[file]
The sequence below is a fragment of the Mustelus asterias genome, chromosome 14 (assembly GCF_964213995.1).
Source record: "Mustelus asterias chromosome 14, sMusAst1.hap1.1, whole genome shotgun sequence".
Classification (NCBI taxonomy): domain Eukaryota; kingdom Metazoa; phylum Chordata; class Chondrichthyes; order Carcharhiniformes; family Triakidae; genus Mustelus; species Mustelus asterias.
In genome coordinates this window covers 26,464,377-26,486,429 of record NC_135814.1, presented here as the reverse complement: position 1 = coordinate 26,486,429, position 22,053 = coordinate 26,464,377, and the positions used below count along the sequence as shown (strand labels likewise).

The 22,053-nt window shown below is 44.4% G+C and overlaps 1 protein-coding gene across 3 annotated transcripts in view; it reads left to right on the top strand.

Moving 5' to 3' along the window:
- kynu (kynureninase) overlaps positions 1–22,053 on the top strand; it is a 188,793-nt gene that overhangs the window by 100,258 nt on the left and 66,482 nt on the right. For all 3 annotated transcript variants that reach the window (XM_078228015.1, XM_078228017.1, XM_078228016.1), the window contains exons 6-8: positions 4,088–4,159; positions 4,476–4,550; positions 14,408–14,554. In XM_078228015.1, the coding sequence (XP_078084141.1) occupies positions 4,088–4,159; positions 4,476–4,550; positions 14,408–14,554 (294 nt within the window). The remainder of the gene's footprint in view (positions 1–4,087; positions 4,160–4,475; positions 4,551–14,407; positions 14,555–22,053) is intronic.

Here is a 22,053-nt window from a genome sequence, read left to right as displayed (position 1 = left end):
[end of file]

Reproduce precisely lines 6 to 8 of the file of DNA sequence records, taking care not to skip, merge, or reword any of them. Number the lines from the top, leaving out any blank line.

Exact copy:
Moving 5' to 3' along the window:
- kynu (kynureninase) overlaps positions 1–22,053 on the top strand; it is a 188,793-nt gene that overhangs the window by 100,258 nt on the left and 66,482 nt on the right. For all 3 annotated transcript variants that reach the window (XM_078228015.1, XM_078228017.1, XM_078228016.1), the window contains exons 6-8: positions 4,088–4,159; positions 4,476–4,550; positions 14,408–14,554. In XM_078228015.1, the coding sequence (XP_078084141.1) occupies positions 4,088–4,159; positions 4,476–4,550; positions 14,408–14,554 (294 nt within the window). The remainder of the gene's footprint in view (positions 1–4,087; positions 4,160–4,475; positions 4,551–14,407; positions 14,555–22,053) is intronic.

Here is a 22,053-nt window from a genome sequence, read left to right as displayed (position 1 = left end):